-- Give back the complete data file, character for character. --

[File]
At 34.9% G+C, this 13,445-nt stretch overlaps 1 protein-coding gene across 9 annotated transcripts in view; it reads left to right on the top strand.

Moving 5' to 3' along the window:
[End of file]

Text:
At 34.9% G+C, this 13,445-nt stretch overlaps 1 protein-coding gene across 9 annotated transcripts in view; it reads left to right on the top strand.

Moving 5' to 3' along the window: